Monday, March 19, 2012

Is Apple becoming a slave to the financial market?

Apple just announced that they would initiate dividend payments as well as a share re-purchase program. Is this the first step away from Steve Jobs vision and towards the inevitable toil towards the quarterly report experienced by all other companies?

The company plans to use about $45Bn for these activities and claims that this will still leave them with a significant war-chest of cash holdings out of the nearly $100Bn they have today.

I am saddened by this news as I am worried that this is a huge strategic mistake. Wall Street is a hungry beast and if you feed it with dividends, its strength and power will only increase over time. Steve Jobs was a master of regaining and maintaining control through visionary leadership, making the company deliver but also by starving the beast.

Apple is not a startup company where investors need cash to exit. They can simply sell their shares on the open market if they no longer fancy their position in the technology giant.

When people in finance talk about dividends, something that often comes up is the term “signaling”. I feel that the major signal we were sent by Apple is that Tim Cook is a weak CEO in relation to Wall Street compared to Jobs.

A fair question is of course, what I think Apple should be doing with all the money they have amassed over recent years. Why not give it away to investors?

First I have to say that I can’t give you a straight answer to that. I agree that it is unlikely that Apple would spend large amounts of the cash on a merger or significant acquisition because that would most likely go against their culture and ideas.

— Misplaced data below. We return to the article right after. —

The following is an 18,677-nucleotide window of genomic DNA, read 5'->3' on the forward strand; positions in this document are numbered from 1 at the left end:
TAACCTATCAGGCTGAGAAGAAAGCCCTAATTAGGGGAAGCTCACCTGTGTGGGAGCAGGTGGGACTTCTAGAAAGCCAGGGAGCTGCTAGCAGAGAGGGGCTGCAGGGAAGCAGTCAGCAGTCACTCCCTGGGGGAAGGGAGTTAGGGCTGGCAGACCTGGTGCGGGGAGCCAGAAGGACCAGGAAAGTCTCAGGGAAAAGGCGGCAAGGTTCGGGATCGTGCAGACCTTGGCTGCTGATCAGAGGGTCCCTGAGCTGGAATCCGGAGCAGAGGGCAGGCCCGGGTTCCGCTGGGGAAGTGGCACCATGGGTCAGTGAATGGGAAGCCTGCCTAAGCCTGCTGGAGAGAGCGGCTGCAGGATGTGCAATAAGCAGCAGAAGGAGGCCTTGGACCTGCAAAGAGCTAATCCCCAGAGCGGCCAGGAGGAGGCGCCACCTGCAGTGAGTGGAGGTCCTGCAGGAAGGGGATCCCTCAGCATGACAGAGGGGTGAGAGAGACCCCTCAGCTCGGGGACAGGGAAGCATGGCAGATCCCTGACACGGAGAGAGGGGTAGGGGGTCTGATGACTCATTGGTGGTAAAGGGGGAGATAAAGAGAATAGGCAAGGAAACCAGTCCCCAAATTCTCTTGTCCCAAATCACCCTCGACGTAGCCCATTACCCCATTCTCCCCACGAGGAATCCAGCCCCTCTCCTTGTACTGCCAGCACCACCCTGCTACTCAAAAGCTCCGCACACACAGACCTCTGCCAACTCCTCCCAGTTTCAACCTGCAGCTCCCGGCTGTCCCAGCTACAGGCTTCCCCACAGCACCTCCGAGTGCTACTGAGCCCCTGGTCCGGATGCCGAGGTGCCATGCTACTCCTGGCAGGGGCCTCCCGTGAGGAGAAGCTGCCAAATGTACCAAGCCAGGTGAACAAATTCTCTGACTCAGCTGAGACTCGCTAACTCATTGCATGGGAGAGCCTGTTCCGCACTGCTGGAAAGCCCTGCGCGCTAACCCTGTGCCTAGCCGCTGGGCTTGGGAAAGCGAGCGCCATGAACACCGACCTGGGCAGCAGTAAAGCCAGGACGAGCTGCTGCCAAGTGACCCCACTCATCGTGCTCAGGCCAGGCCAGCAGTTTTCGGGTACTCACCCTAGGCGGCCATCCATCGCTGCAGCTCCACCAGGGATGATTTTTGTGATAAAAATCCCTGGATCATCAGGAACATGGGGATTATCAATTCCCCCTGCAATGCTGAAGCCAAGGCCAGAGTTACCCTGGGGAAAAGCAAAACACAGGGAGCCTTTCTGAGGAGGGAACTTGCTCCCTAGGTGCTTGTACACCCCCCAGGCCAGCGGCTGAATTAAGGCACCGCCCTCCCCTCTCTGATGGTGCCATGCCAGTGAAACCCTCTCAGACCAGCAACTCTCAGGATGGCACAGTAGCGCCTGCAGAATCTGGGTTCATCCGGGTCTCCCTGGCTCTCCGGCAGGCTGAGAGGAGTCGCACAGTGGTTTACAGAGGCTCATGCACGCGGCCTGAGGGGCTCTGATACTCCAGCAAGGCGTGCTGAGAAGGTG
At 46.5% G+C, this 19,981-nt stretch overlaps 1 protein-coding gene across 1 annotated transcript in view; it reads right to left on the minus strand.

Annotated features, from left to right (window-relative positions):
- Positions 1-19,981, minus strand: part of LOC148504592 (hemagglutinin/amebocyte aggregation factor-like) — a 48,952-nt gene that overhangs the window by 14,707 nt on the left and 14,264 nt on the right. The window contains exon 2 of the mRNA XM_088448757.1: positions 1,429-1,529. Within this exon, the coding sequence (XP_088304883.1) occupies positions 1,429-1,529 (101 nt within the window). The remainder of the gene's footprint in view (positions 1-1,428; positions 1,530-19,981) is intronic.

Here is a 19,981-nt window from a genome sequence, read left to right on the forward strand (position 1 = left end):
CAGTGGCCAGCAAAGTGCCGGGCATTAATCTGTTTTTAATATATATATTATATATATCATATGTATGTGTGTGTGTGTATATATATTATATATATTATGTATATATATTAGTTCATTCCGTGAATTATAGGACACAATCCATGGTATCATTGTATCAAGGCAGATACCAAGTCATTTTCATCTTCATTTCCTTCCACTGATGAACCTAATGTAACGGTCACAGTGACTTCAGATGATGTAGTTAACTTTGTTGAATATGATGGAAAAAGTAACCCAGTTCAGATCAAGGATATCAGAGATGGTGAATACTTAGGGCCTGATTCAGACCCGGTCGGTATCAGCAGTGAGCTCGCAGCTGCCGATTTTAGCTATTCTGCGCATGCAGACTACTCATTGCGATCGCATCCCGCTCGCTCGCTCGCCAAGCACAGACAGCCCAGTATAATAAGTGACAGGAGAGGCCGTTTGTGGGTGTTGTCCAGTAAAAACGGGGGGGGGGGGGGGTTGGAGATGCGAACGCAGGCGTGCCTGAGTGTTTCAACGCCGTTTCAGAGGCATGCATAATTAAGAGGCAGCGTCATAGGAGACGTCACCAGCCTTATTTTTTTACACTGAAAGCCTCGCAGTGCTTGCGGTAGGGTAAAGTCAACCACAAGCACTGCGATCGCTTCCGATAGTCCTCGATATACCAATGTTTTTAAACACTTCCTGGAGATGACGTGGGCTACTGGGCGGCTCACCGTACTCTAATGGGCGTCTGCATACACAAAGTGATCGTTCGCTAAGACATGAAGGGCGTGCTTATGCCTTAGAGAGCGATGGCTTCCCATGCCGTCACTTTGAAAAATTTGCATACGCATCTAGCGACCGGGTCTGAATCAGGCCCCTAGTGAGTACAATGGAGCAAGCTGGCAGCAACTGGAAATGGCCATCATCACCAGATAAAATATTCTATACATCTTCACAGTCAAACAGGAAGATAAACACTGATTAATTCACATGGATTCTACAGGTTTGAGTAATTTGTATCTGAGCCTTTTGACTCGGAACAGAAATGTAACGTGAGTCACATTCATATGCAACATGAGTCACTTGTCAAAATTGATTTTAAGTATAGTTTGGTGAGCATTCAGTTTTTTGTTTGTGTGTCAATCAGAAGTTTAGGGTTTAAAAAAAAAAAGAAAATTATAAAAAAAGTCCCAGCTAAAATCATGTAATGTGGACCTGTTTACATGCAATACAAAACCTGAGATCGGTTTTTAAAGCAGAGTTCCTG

The best answer I can give is that if I was Tim Cook, I would spend a significant portion of it to buy increased independence for Apple, probably through a share buy-back program similar to what they are now proposing. Absolutely no dividends though.

Also, I would maintain a significant cash position for rainy days. I do not believe in running companies “lean” from a financial perspective because many competitive opportunities present themselves in severe market downturns when it is often hard to access cash to take advantage of the opportunity without becoming beholden to Wall Street banks. Something that the recent market downturns have made very clear.

I also think that creative companies like Apple in extremely competitive industries need more cash on hand as well as freedom from investors, in order to maintain performance towards their primary stakeholders, their customers. If not, I’m worried that Apple and other tech-companies will end up like their Telecom brothers and sisters. Utilities with no strategic outlook or connection to their customers.

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